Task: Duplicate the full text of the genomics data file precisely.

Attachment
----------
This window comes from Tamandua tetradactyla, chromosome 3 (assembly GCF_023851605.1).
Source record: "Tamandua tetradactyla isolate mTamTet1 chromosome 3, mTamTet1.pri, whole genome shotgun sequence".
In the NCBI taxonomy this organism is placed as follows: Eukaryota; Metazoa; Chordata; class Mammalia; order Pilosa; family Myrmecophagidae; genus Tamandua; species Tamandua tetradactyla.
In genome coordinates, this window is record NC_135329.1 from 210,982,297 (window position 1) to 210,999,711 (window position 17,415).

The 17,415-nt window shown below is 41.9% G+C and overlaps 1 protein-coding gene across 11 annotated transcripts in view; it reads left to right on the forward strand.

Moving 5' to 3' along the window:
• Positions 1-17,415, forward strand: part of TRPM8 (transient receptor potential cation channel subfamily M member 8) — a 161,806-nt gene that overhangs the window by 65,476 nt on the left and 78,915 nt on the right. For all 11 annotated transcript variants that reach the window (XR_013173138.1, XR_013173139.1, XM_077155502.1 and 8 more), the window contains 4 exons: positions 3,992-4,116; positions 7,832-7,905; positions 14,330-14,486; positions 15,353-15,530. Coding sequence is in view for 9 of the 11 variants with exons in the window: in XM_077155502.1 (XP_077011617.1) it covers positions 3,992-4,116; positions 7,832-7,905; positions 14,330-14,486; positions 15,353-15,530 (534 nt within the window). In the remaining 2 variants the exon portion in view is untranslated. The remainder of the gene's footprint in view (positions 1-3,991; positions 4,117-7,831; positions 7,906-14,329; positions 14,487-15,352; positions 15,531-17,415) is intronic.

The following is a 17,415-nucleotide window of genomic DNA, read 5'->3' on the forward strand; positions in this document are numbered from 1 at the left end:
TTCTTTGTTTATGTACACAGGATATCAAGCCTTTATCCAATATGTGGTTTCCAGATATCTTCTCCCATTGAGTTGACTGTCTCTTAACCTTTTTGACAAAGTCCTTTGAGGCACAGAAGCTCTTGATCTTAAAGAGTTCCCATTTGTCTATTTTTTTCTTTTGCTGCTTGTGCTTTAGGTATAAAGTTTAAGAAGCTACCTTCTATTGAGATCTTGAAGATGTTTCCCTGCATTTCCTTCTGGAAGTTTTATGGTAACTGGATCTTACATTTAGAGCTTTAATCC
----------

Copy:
This window comes from Tamandua tetradactyla, chromosome 3 (assembly GCF_023851605.1).
Source record: "Tamandua tetradactyla isolate mTamTet1 chromosome 3, mTamTet1.pri, whole genome shotgun sequence".
In the NCBI taxonomy this organism is placed as follows: Eukaryota; Metazoa; Chordata; class Mammalia; order Pilosa; family Myrmecophagidae; genus Tamandua; species Tamandua tetradactyla.
In genome coordinates, this window is record NC_135329.1 from 210,982,297 (window position 1) to 210,999,711 (window position 17,415).

The 17,415-nt window shown below is 41.9% G+C and overlaps 1 protein-coding gene across 11 annotated transcripts in view; it reads left to right on the forward strand.

Moving 5' to 3' along the window:
• Positions 1-17,415, forward strand: part of TRPM8 (transient receptor potential cation channel subfamily M member 8) — a 161,806-nt gene that overhangs the window by 65,476 nt on the left and 78,915 nt on the right. For all 11 annotated transcript variants that reach the window (XR_013173138.1, XR_013173139.1, XM_077155502.1 and 8 more), the window contains 4 exons: positions 3,992-4,116; positions 7,832-7,905; positions 14,330-14,486; positions 15,353-15,530. Coding sequence is in view for 9 of the 11 variants with exons in the window: in XM_077155502.1 (XP_077011617.1) it covers positions 3,992-4,116; positions 7,832-7,905; positions 14,330-14,486; positions 15,353-15,530 (534 nt within the window). In the remaining 2 variants the exon portion in view is untranslated. The remainder of the gene's footprint in view (positions 1-3,991; positions 4,117-7,831; positions 7,906-14,329; positions 14,487-15,352; positions 15,531-17,415) is intronic.

The following is a 17,415-nucleotide window of genomic DNA, read 5'->3' on the forward strand; positions in this document are numbered from 1 at the left end:
TTCTTTGTTTATGTACACAGGATATCAAGCCTTTATCCAATATGTGGTTTCCAGATATCTTCTCCCATTGAGTTGACTGTCTCTTAACCTTTTTGACAAAGTCCTTTGAGGCACAGAAGCTCTTGATCTTAAAGAGTTCCCATTTGTCTATTTTTTTCTTTTGCTGCTTGTGCTTTAGGTATAAAGTTTAAGAAGCTACCTTCTATTGAGATCTTGAAGATGTTTCCCTGCATTTCCTTCTGGAAGTTTTATGGTAACTGGATCTTACATTTAGAGCTTTAATCC